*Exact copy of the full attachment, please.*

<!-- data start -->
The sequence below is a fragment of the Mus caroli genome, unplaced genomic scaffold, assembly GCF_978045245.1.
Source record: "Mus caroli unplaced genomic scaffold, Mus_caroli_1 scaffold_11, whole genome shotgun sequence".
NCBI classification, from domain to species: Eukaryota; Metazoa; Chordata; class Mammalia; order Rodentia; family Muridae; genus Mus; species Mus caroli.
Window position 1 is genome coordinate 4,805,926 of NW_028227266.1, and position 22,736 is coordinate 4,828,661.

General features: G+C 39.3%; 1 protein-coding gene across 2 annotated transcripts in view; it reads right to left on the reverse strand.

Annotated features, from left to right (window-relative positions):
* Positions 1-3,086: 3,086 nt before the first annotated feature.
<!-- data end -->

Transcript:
The sequence below is a fragment of the Mus caroli genome, unplaced genomic scaffold, assembly GCF_978045245.1.
Source record: "Mus caroli unplaced genomic scaffold, Mus_caroli_1 scaffold_11, whole genome shotgun sequence".
NCBI classification, from domain to species: Eukaryota; Metazoa; Chordata; class Mammalia; order Rodentia; family Muridae; genus Mus; species Mus caroli.
Window position 1 is genome coordinate 4,805,926 of NW_028227266.1, and position 22,736 is coordinate 4,828,661.

General features: G+C 39.3%; 1 protein-coding gene across 2 annotated transcripts in view; it reads right to left on the reverse strand.

Annotated features, from left to right (window-relative positions):
* Positions 1-3,086: 3,086 nt before the first annotated feature.